3 Expressions of Flove, PART II

Posted on: 02/9/12 9:27 PM | by Jonathan McKee

Yesterday I continued my week of marriage posts, resuming the concept of “Flove,” and I introduced PART 1 of  “3 Expressions of Flove That Will Change Your Marriage.”

In that post I shared the first two simple expressions of flove:

1. Hallmark Cards and Panties

2. Spy

Now…let’s resume with Expression #3…

3.    Let It Slide

If there’s one thing two decades of marriage has taught me, it’s don’t sweat the small stuff. When two people have the goal of growing old together, they learn to let things go! No one is perfect. Everyone has their own little idiosyncrasies. These are some of the elements that make relationships interesting.

Lori has one of these unique little quirks, and I love it. Lori is a workhorse. She can’t stand disorder so she’s constantly cleaning and organizing. Can this get irritating? Big time! When we’re leaving somewhere and on the way to the car, she makes 13 stops on the way out the door!

Yes, I’ve spent many a “5 minutes” waiting in the car.

Has this causes some fights? Yes. But then I realized… What’s the alternative? Would I rather live with a slob? Would I rather have dishes stacked everywhere and dirty laundry in piles? No way. And come to think of it… I love that Lori is a “do-er.” I really love that idiosyncrasy. So when I’m in the car waiting… I let it slide.

Besides, chances are that our spouse is letting things slide just the same. Many of the times I’m waiting for Lori in the car, she’s doing tasks that I neglected. (Take out the dog, lock the front door, set the alarm… are these her job?) Pretty silly to get made at that.

Does this mean never talk about conflict? Not even close. It just means, pick your battles. Sometimes we just need to let things slide, even when our spouse messes up or says something mean.

Today I was running with Lori and I started calculating the distance we were going, figuring out where each mile marker was, where we’d stop, etc. I’m really intrigued by all this. She’s not. I kept gabbing about it. “Let’s see, if we round the corner up there at Oak Avenue, we’ll still need to go another quarter mile. Hmmmm, minus the distance from here to….” (Those that know me well are probably laughing because they know I can be a chatterbox.)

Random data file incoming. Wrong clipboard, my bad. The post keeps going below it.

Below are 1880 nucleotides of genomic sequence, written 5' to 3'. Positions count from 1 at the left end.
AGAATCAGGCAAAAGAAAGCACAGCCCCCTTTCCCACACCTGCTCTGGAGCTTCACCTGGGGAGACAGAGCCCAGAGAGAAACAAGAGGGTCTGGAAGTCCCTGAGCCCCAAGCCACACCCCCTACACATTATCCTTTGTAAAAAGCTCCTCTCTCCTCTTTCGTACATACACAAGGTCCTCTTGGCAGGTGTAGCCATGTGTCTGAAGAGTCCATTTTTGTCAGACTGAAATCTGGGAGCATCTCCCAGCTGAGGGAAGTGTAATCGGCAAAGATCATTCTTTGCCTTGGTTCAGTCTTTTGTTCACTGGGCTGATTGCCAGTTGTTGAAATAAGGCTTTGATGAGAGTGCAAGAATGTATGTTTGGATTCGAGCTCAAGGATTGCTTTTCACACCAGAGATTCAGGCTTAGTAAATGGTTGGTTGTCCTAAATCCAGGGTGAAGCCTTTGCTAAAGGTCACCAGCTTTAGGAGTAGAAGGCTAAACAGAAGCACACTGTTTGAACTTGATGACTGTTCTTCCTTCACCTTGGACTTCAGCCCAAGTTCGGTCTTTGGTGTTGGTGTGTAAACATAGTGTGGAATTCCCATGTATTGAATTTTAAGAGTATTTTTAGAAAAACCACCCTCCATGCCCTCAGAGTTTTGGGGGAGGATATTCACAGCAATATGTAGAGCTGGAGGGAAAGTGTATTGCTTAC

Lori, exhausted, finally said, “Man! You won’t shutup!”

I could have been hurt by the comment. I was a little. But the funny thing was, I did the exact same thing to her two days ago. She was saying something and I responded with absolutely no sugar on it. I was tired. When Lori and I run, we get tired and we say things with no sugar added.

Funny, five minutes after each of our offenses, we each apologized. “Wow, that came out a little blunt. I’m sorry. I really didn’t mean it like that.”

Case closed.

Yet, for some people, those are the arguments that cause divorce. It sounds crazy, but it’s a fact. When you don’t have flove flowing through your marriage, the small stuff irks you like a small pebble in your shoe.

Try letting some of that small stuff slide. Put yourself in their shoes. Maybe you’re even the cause of some of it. Now, if your spouse continues to do the small stuff without any realization that it bothers you, eventually you’ll need to confront it… but that’s an entirely different article. The point here is, flove isn’t quick to get angry. Flove let’s the small stuff slide. (James 1:19 in action)

* * *

There you have it, 3 expressions of flove.

Scared of Divorce:
In a recent poll, 67% of unmarried young adults admitted that they were scared to marry, fearing that it would only end up in divorce.

Isn’t that sad? Marriage has almost become a stigma that is pretty close to what Kid Rock expressed (see Expression #1). That’s because those people haven’t experienced flove. When you have flove, you’ll want to live it out and express it in ways like these three expressions.

What about you?
How do you let God’s love flow through you to your spouse?

How can you implement the principles above in your marriage?

Posted in Marriage |  | Leave A Comment

3 Expressions of Flove That Will Change Your Marriage

Posted on: 02/8/12 4:50 PM | by Jonathan McKee